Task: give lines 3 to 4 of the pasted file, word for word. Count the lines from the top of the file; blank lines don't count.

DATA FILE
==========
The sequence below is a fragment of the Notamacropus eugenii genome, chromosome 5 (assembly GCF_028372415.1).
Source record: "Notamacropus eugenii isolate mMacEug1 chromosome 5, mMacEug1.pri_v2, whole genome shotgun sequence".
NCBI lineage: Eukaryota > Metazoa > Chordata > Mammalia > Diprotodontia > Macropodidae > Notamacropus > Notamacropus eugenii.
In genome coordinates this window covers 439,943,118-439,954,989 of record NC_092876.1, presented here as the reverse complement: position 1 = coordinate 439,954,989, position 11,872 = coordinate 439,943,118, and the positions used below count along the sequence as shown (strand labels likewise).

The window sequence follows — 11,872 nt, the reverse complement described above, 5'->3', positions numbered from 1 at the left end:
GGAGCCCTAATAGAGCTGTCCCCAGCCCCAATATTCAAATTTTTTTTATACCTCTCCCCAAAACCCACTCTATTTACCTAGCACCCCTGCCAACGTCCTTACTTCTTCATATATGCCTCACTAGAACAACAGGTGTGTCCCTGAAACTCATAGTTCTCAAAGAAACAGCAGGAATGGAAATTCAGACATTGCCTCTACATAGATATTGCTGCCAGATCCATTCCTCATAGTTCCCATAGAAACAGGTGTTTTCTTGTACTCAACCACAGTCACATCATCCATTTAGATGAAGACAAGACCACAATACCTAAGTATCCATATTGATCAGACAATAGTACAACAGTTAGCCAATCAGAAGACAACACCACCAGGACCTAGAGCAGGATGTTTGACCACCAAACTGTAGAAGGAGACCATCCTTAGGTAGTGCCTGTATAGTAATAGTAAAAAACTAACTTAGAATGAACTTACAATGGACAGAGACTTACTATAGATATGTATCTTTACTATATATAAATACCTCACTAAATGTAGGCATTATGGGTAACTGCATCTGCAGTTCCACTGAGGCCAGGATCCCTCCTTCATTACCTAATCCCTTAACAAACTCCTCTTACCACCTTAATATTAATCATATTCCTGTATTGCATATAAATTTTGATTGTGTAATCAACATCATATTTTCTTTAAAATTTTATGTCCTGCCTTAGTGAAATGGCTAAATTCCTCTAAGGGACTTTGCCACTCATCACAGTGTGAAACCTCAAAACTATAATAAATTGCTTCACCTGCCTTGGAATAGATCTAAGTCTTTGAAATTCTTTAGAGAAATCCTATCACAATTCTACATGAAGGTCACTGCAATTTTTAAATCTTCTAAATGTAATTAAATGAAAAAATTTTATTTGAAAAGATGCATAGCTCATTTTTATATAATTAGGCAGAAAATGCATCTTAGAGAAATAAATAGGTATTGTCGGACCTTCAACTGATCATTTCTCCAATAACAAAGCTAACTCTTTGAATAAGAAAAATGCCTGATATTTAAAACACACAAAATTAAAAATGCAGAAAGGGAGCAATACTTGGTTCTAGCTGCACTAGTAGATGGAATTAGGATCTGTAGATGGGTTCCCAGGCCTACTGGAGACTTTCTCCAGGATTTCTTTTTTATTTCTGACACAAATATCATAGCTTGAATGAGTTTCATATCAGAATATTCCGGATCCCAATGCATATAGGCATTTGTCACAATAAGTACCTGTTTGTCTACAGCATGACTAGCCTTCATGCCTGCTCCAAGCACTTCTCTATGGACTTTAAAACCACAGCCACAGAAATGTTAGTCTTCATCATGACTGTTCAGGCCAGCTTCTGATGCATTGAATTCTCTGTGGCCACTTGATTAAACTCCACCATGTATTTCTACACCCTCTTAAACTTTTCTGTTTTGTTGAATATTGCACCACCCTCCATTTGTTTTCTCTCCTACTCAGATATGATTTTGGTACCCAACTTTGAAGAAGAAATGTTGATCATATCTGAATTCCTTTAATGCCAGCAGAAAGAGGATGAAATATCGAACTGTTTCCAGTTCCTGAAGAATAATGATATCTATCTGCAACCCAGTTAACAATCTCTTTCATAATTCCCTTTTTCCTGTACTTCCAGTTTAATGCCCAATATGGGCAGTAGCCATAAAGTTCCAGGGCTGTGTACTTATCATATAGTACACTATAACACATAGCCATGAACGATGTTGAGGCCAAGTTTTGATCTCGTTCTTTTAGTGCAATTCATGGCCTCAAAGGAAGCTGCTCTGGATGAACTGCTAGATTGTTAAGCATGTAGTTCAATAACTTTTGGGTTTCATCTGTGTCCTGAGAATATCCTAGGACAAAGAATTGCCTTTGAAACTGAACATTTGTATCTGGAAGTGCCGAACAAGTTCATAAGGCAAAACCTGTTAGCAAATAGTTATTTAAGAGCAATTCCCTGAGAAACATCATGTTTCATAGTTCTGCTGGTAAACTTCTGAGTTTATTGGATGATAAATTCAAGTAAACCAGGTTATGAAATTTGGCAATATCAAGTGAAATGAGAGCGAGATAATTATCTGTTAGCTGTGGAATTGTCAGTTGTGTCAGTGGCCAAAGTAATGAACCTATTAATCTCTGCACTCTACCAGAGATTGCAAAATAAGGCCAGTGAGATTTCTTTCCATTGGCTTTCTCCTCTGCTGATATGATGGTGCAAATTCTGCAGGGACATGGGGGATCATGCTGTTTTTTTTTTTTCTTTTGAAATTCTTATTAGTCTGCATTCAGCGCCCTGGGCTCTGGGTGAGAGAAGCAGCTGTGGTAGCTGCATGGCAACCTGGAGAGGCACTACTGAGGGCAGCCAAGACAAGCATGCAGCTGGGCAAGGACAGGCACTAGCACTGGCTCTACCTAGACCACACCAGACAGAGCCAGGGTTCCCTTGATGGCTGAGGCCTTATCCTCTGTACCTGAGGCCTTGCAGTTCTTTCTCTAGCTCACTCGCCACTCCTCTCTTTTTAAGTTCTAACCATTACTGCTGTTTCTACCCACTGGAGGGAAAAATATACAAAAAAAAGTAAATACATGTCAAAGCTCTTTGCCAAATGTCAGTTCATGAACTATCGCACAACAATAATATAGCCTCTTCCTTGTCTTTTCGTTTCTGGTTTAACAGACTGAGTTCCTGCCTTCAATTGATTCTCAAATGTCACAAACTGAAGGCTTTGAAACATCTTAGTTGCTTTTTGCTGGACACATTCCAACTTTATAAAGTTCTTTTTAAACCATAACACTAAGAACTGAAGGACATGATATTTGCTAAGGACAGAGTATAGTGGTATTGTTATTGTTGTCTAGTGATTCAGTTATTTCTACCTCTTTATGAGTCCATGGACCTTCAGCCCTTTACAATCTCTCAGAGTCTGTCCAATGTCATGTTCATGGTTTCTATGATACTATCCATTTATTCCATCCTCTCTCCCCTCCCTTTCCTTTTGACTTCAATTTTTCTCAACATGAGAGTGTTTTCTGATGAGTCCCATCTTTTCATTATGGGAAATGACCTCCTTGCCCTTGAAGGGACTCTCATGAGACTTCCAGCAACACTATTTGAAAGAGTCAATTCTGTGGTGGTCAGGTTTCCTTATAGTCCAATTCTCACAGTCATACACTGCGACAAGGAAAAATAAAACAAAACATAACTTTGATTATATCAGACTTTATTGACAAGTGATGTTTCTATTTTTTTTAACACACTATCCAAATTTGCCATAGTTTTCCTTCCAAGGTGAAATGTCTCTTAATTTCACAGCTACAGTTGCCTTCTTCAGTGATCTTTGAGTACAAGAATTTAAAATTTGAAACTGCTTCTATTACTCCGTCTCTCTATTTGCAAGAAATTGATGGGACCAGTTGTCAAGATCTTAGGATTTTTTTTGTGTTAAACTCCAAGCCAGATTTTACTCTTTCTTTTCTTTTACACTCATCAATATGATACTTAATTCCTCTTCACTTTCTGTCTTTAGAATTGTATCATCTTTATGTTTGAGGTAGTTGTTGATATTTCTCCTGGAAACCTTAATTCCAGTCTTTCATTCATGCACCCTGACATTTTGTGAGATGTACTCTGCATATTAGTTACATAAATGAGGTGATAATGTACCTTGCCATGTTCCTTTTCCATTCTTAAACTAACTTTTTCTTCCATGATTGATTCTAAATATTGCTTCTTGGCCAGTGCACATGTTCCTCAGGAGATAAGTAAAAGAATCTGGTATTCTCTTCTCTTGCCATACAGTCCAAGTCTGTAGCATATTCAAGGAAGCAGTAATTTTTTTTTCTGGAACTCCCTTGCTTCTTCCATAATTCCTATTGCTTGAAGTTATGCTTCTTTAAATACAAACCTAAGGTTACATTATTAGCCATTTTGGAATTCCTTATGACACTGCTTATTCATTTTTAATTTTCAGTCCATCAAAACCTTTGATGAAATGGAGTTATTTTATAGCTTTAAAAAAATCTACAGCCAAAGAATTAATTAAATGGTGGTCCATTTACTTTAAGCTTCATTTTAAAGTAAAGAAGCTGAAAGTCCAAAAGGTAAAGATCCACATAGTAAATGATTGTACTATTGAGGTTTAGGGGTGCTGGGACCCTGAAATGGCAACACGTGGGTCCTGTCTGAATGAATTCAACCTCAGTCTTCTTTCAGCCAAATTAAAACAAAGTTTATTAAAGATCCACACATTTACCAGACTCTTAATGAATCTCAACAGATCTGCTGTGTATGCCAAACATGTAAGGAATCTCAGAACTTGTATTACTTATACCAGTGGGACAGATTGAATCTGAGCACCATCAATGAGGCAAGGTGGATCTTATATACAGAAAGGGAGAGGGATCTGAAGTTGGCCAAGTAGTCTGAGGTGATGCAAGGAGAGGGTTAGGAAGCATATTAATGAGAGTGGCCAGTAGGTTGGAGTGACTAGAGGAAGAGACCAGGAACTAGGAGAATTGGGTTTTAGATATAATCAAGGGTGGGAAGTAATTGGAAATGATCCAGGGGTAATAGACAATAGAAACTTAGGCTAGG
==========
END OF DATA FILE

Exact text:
NCBI lineage: Eukaryota > Metazoa > Chordata > Mammalia > Diprotodontia > Macropodidae > Notamacropus > Notamacropus eugenii.
In genome coordinates this window covers 439,943,118-439,954,989 of record NC_092876.1, presented here as the reverse complement: position 1 = coordinate 439,954,989, position 11,872 = coordinate 439,943,118, and the positions used below count along the sequence as shown (strand labels likewise).